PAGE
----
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Wait for <Enter>-key

P: n/a
I need a function, witch make a break in a for-loop and wait for the
<enter>-key ... when I use Pascal I just use the Read; or the
ReadLn;-function, then the loop stop as long as the user push the
<Enter>-key.
Jul 19 '05 #1
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11 Replies


P: n/a

"Denis Hierstein" <Hi********@compuserve.de> wrote in message
news:bh*********@ngspool-d02.news.aol.com...
I need a function, witch make a break in a for-loop and wait for the
<enter>-key ... when I use Pascal I just use the Read; or the
ReadLn;-function, then the loop stop as long as the user push the
<Enter>-key.


You cannot wait for any key in standard C++. Standard C++ has no support
for keyboards.

You can do this

#include <string>
#include <iostream>

std::string dummy;
std::getline(std::cin, dummy);

which will read a line of text from the standard input. This might be what
you want but that depends on exactly what you are trying to do.

john
Jul 19 '05 #2

P: n/a


John Harrison wrote:
"Denis Hierstein" <Hi********@compuserve.de> wrote in message
news:bh*********@ngspool-d02.news.aol.com...
I need a function, witch make a break in a for-loop and wait for the
<enter>-key ... when I use Pascal I just use the Read; or the
ReadLn;-function, then the loop stop as long as the user push the
<Enter>-key.

You cannot wait for any key in standard C++. Standard C++ has no support
for keyboards.

You can do this

#include <string>
#include <iostream>

std::string dummy;
std::getline(std::cin, dummy);

which will read a line of text from the standard input. This might be what
you want but that depends on exactly what you are trying to do.

john


Out of curiosity, is this behaviour guarantied by the standard? Is
getline forced (by the standard) to read a string that is never used or
is it possible for the compiler to remove this as an optimization?

Does the same answer hold for other ways of reading a string (or other
data) from a stream object (eg [int i; std::cin >>i] , [string s; cin >>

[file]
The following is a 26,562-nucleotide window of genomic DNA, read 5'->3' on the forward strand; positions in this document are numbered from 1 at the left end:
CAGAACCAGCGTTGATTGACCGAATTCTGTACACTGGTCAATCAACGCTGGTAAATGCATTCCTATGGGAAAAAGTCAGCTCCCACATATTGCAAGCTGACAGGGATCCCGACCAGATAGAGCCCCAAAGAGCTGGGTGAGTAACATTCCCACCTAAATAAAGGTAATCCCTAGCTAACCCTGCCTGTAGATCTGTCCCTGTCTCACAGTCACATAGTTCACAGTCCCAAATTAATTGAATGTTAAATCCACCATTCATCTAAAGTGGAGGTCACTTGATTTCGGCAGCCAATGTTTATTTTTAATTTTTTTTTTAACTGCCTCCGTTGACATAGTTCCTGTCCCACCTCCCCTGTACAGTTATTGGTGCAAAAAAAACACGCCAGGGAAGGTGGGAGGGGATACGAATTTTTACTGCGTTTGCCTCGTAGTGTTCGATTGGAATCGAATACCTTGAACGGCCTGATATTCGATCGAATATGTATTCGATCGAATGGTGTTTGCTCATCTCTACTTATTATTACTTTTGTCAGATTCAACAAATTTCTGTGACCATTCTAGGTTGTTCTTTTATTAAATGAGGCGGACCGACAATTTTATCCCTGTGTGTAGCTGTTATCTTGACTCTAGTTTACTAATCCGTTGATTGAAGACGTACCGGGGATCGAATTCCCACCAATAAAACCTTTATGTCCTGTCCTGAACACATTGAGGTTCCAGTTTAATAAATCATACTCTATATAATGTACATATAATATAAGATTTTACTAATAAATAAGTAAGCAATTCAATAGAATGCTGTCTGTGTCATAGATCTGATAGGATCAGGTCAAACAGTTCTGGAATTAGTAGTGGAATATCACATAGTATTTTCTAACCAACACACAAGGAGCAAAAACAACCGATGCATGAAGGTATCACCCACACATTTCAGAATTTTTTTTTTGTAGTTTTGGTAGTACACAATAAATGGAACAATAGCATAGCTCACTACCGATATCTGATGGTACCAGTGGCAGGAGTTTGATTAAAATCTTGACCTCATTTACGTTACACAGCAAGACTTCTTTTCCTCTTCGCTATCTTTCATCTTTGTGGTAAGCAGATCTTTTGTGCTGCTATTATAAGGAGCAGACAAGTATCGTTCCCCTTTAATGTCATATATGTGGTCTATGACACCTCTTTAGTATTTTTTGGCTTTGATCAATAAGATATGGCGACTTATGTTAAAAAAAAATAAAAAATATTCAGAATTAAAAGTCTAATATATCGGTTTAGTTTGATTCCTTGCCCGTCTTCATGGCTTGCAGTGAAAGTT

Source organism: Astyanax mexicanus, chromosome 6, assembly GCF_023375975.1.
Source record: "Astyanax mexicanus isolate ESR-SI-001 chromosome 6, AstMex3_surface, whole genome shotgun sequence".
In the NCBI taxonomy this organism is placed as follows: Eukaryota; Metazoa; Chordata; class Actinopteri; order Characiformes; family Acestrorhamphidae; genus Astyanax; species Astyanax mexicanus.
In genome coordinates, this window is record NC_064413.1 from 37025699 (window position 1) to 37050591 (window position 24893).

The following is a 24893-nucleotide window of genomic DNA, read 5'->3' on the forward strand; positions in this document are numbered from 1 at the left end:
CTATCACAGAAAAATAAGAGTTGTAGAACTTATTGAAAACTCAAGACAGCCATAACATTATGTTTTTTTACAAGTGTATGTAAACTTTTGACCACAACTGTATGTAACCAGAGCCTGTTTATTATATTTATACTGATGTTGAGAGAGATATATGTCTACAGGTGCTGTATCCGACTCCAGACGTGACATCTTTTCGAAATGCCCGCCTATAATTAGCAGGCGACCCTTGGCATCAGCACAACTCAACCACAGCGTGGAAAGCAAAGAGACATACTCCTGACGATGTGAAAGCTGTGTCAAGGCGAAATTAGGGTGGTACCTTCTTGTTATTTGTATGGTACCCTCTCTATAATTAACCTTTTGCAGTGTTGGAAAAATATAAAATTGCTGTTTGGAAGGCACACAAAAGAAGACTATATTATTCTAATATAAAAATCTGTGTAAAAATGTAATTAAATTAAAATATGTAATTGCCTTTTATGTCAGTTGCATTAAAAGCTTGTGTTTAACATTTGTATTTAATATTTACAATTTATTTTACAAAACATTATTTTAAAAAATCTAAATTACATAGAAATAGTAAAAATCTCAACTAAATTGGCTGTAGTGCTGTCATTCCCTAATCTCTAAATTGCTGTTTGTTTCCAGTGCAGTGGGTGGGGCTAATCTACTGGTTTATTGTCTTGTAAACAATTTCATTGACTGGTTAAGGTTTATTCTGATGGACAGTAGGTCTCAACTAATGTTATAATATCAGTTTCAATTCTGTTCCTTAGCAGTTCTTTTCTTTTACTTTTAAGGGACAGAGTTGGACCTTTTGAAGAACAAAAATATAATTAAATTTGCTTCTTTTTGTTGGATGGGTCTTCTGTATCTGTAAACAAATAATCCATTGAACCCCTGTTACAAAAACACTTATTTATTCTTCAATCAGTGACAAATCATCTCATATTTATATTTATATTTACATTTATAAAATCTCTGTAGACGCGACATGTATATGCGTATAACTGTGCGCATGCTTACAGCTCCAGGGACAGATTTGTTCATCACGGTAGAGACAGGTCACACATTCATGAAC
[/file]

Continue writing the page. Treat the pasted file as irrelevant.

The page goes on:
s]) )?

The reason for this question is my previous experiences with Fortran,
where optimization may even remove parts of code that actually is doing
(at least) output to file or screen.

/hall

--
( - Remove capital X from email to reply - )

Jul 19 '05 #3

P: n/a


hall wrote:

John Harrison wrote:
#include <string>
#include <iostream>

std::string dummy;
std::getline(std::cin, dummy);

which will read a line of text from the standard input. This might be what
you want but that depends on exactly what you are trying to do.

john


Out of curiosity, is this behaviour guarantied by the standard? Is
getline forced (by the standard) to read a string that is never used or
is it possible for the compiler to remove this as an optimization?


The compiler can't remove this as it violates principle #1 in optimization:
The compiler can optimize away anything it wants, as long as the programms
behaviour does not change.

There is one exception to that rule, which is explicitely mentioned in the
C++ standard: return value optimization, where the compiler is allowed to
optimize away a call to the copy constructor even if that cctor has
side effects. But ASFAIK this is the only exception.

--
Karl Heinz Buchegger
kb******@gascad.at
Jul 19 '05 #4

P: n/a
hall <Xc***********@yahoo.se> wrote in news:3F************@yahoo.se:


John Harrison wrote:
"Denis Hierstein" <Hi********@compuserve.de> wrote in message
news:bh*********@ngspool-d02.news.aol.com...
I need a function, witch make a break in a for-loop and wait for the
<enter>-key ... when I use Pascal I just use the Read; or the
ReadLn;-function, then the loop stop as long as the user push the
<Enter>-key.
You cannot wait for any key in standard C++. Standard C++ has no
support for keyboards.

You can do this

#include <string>
#include <iostream>

std::string dummy;
std::getline(std::cin, dummy);

which will read a line of text from the standard input. This might be
what you want but that depends on exactly what you are trying to do.

john


Out of curiosity, is this behaviour guarantied by the standard? Is
getline forced (by the standard) to read a string that is never used
or is it possible for the compiler to remove this as an optimization?


It is not allowed to remove the read by optimization, because it changes
the whole effect that your program has (i.e. no keyboard input read->
different system state).

If so, you could never read a dummy line that contains no valuable
information for your program.
Does the same answer hold for other ways of reading a string (or other
data) from a stream object (eg [int i; std::cin >>i] , [string s; cin
s]) )?

Of course. You optimizer will not decide whether your code makes sense